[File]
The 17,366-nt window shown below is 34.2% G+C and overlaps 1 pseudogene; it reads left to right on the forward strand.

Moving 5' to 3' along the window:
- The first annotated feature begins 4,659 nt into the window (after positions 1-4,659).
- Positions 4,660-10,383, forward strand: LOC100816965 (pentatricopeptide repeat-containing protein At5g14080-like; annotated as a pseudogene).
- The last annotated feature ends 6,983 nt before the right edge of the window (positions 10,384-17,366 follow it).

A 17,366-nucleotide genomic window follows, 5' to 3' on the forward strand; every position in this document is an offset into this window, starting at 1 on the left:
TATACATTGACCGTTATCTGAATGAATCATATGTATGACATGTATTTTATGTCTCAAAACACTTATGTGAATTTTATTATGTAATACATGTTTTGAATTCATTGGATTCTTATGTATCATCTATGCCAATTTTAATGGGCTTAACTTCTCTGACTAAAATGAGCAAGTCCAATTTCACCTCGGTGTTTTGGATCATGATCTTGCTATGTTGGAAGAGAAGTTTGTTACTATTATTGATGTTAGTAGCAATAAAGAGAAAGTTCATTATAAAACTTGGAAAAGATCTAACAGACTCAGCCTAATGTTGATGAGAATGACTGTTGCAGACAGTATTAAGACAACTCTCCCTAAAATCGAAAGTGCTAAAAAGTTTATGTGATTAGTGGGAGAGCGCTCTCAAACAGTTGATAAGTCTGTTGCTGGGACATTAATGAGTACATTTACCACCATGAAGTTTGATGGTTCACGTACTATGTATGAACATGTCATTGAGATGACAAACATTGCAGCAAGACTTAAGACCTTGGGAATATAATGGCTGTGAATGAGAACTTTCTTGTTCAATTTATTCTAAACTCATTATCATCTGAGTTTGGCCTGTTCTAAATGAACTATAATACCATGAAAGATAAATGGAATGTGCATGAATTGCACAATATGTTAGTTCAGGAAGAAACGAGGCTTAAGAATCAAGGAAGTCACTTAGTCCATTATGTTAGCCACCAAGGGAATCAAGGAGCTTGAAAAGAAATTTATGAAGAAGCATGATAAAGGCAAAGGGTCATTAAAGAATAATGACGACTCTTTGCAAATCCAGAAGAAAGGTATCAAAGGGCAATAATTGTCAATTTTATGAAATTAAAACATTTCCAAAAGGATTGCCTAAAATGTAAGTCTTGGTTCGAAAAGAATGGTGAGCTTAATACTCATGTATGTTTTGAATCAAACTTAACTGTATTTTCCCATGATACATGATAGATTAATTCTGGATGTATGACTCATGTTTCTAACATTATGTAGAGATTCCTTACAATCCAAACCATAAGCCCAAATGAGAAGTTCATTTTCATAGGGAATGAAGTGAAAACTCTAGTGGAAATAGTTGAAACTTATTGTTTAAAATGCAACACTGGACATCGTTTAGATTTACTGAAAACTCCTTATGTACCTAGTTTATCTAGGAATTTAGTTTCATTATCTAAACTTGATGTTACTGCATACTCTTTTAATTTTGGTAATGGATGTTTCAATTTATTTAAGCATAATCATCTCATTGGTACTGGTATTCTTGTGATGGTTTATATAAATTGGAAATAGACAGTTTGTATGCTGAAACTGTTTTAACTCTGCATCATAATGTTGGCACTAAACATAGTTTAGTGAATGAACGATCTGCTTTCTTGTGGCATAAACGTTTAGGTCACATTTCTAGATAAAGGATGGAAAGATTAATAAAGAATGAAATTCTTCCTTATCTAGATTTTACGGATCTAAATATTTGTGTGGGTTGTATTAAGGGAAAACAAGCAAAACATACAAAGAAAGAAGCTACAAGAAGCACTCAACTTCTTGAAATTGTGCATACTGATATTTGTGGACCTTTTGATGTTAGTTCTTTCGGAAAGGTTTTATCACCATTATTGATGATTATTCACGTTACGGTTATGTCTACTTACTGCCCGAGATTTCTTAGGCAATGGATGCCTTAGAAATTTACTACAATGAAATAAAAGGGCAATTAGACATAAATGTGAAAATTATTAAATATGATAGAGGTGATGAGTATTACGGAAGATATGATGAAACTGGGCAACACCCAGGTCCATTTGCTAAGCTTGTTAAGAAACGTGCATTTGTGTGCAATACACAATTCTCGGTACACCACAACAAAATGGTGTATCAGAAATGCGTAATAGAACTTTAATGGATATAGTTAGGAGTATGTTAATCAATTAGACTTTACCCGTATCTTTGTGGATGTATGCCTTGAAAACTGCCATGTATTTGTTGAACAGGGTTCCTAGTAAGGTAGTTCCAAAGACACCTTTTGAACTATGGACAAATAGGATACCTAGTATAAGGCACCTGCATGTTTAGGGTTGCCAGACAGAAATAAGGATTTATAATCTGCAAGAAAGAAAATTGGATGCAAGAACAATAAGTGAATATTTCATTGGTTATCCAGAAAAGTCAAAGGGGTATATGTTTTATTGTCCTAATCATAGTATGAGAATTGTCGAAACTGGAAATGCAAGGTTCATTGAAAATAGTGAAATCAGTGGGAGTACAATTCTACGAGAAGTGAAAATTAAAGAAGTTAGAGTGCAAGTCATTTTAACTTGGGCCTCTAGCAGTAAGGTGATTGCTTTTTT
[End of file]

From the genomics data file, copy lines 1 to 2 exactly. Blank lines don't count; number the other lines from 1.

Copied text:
The 17,366-nt window shown below is 34.2% G+C and overlaps 1 pseudogene; it reads left to right on the forward strand.

Moving 5' to 3' along the window: